Some rather late Stan Getz, and a very late release for Verve - they'd be absorbed into the Polygram conglomerate the following year. Not quite the end of the line for Getz; he'd continue recording pretty much up to his death in 1991.
The tune is "Dynasty," and it's part of a double-elpee recorded at Ronnie Scott's jazz club in London in March 1971 and released as Dynasty the same year. The backing musicians are all Europeans, and they're pretty good - Eddie Louiss on the organ is the one to pay attention to. Unfortunately the recording isn't the best, and his quieter moments get kinda lost in the ether. But he's a monster on this track (the only one I've heard from the album, actually - I have it on a Getz comp), one minute vamping like a seedier Booker T, the next sounding like Keith Emerson in a poker game against Gregg Allman. A whole different bag than Getz's labelmate Jimmy Smith.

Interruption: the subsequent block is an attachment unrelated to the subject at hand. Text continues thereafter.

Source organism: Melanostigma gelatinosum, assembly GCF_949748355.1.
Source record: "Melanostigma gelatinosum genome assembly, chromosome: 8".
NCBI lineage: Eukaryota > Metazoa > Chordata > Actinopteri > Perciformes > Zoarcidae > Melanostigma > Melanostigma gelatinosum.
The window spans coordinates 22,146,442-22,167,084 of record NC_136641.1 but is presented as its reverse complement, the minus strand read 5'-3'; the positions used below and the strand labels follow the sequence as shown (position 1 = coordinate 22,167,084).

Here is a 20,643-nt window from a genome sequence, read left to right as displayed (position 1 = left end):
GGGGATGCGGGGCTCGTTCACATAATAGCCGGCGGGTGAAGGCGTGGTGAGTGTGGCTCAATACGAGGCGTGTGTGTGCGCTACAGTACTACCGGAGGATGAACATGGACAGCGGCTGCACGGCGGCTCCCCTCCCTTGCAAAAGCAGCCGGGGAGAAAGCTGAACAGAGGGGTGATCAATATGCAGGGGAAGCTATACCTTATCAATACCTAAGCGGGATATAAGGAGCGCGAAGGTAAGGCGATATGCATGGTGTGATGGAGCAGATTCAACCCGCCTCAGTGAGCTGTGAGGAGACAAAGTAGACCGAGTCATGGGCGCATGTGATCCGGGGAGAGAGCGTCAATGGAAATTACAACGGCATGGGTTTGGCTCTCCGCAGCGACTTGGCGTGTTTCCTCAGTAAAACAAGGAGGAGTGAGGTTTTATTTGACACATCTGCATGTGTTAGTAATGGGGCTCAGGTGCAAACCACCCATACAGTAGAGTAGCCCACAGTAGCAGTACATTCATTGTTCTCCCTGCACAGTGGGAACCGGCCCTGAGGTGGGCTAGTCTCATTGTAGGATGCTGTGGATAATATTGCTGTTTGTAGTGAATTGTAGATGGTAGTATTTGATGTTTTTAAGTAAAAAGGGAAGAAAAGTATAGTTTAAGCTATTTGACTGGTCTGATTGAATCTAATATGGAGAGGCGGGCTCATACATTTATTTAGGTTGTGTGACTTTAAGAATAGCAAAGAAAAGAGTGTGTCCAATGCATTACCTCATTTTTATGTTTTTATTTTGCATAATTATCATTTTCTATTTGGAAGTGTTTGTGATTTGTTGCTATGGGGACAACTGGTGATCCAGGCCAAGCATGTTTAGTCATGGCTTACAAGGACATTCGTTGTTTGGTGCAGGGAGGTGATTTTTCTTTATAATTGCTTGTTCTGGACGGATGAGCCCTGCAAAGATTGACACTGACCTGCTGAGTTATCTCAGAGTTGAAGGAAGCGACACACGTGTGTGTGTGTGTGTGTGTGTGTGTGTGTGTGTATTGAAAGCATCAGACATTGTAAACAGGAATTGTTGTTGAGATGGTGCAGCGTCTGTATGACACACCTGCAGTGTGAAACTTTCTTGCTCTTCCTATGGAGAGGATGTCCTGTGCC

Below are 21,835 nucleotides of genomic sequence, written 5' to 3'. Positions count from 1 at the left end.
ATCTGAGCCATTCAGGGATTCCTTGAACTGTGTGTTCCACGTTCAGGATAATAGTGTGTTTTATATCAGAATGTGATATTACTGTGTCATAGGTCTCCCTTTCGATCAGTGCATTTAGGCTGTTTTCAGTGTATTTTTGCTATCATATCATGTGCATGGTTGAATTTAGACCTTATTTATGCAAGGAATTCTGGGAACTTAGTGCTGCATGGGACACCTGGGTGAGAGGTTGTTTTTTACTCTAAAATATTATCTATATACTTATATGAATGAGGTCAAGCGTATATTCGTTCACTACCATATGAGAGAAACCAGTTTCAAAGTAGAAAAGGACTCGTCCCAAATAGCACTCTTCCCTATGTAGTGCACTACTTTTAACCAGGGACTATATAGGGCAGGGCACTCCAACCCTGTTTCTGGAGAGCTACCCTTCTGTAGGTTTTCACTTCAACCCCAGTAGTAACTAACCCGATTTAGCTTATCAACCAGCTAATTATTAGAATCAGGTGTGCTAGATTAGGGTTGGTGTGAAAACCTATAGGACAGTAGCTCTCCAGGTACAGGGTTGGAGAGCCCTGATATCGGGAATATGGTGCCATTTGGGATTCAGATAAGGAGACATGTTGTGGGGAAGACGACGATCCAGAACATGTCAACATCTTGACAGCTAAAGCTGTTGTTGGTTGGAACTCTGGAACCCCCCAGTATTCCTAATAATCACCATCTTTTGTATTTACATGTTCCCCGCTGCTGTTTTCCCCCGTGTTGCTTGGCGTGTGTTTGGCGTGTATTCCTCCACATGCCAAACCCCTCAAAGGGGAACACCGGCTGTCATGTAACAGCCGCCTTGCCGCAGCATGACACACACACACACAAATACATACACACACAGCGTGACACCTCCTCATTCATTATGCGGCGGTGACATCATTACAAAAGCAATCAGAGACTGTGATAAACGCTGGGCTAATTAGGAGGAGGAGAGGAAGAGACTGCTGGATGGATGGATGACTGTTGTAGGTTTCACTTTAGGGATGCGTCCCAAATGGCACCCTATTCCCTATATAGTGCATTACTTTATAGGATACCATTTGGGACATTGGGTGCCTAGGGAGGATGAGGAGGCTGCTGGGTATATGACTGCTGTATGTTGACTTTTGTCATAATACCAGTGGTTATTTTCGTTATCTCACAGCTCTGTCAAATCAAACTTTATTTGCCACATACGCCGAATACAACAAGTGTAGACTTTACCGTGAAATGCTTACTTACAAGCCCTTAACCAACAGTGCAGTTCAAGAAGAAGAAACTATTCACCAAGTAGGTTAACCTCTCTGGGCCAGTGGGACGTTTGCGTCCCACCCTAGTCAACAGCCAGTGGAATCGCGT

And Getz himself - well, if you still think of him as Mr. Bossa Nova and little else, then you really owe it to yourself to listen to this track. He's clearly been listening to Coltrane, and brings both the soulful-wailing and polymathematical-abstraction aspects of Saint John into his soloing here, but he does it without losing the essential personability, the accessible emotion, the heartbreaking gentility of tone, that always marked Stan's own playing.
In other words, this is a cool nine minutes.